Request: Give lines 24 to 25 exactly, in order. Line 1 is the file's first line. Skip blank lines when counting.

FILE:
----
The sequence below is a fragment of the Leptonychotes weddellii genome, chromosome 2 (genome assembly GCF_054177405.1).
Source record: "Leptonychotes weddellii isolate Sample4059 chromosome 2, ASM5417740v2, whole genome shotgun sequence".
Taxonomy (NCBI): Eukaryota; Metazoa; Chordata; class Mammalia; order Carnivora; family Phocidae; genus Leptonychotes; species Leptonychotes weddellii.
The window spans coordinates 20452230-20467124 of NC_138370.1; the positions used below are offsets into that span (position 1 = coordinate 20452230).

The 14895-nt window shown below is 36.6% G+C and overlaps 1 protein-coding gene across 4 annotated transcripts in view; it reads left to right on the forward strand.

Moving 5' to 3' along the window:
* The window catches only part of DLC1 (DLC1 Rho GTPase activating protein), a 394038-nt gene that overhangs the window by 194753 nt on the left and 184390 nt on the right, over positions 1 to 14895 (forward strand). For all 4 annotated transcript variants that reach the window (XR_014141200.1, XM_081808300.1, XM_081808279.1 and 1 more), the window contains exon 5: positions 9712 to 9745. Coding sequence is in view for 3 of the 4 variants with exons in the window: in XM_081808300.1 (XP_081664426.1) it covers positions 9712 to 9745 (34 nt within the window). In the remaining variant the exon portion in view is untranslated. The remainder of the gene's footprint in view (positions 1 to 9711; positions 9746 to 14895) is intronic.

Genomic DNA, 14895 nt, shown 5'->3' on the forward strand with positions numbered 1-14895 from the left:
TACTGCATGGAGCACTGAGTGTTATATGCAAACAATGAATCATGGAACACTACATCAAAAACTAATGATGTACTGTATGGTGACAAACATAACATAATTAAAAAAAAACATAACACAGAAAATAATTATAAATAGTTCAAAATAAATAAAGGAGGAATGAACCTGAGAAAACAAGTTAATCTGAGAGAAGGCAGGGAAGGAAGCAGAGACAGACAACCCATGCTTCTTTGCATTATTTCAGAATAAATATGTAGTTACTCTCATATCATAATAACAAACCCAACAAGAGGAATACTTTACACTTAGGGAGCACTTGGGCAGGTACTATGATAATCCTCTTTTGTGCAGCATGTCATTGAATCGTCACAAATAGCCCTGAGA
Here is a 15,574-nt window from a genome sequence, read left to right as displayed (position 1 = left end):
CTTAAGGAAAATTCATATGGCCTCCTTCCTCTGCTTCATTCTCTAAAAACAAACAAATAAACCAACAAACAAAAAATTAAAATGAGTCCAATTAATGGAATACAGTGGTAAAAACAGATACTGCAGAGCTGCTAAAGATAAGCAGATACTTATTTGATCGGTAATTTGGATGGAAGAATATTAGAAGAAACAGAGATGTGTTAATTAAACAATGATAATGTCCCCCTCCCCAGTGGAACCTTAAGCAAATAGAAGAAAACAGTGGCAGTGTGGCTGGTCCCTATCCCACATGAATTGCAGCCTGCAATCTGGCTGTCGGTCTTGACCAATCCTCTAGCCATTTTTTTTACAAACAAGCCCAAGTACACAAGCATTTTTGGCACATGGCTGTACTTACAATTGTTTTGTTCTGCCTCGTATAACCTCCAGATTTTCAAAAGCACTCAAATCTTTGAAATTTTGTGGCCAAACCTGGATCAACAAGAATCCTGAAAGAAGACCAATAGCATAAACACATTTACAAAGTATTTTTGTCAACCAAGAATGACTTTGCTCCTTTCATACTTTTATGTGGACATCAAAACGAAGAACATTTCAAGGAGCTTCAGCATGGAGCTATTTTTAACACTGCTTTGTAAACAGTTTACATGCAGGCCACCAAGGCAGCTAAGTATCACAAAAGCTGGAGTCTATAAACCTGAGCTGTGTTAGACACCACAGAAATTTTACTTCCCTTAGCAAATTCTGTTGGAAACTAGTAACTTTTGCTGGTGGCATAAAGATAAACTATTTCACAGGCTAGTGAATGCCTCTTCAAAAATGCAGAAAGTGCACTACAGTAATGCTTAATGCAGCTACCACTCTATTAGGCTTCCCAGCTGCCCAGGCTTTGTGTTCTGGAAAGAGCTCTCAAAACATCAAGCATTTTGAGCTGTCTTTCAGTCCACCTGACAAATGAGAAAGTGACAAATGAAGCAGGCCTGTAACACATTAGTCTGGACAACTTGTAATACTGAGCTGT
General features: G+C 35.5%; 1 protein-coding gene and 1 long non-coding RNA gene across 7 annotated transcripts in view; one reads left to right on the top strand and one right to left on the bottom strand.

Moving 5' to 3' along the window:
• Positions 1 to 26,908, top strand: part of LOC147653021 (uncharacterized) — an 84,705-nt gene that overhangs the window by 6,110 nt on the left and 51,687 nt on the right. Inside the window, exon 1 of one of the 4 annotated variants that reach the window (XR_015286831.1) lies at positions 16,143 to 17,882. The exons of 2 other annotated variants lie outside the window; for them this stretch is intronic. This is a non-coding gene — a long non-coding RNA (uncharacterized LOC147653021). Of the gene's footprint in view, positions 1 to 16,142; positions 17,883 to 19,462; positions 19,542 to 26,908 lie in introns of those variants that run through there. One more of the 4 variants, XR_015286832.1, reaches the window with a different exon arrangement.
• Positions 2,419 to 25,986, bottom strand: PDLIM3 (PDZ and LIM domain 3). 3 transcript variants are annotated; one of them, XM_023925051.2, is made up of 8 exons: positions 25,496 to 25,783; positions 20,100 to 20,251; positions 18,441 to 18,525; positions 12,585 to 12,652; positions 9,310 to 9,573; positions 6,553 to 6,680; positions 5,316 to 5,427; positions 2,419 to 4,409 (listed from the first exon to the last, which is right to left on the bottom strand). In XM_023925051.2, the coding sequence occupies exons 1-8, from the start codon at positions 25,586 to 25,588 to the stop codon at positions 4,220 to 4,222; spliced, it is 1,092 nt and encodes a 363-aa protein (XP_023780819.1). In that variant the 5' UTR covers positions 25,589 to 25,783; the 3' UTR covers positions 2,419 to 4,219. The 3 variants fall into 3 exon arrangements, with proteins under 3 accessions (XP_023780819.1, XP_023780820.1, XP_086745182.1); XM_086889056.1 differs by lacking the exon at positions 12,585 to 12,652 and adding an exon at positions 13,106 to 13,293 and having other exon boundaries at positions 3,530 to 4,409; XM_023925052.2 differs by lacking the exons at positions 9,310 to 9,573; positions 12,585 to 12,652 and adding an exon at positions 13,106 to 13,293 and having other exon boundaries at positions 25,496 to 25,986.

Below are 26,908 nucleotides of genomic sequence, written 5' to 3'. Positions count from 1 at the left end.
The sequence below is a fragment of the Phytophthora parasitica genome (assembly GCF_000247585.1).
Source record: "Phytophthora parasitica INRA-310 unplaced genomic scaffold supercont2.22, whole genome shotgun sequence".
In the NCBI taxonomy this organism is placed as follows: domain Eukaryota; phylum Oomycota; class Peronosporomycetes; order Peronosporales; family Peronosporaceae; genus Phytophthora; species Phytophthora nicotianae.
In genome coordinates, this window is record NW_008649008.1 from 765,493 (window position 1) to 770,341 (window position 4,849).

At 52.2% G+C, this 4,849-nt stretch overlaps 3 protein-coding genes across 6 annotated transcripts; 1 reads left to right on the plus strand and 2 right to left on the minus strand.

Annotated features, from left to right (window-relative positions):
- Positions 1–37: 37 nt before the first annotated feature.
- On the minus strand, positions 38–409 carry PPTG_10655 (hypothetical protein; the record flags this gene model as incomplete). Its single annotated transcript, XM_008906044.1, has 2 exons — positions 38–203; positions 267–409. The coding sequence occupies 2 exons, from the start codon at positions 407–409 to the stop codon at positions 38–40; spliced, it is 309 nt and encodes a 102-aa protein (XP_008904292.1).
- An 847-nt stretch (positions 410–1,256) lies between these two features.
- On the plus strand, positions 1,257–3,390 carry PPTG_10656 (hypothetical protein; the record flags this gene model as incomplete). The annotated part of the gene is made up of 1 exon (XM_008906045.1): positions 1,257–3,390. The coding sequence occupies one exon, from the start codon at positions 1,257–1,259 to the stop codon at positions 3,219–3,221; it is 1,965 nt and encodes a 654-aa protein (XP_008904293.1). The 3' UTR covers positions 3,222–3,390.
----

- On the minus strand, positions 38–409 carry PPTG_10655 (hypothetical protein; the record flags this gene model as incomplete). Its single annotated transcript, XM_008906044.1, has 2 exons — positions 38–203; positions 267–409. The coding sequence occupies 2 exons, from the start codon at positions 407–409 to the stop codon at positions 38–40; spliced, it is 309 nt and encodes a 102-aa protein (XP_008904292.1).
- An 847-nt stretch (positions 410–1,256) lies between these two features.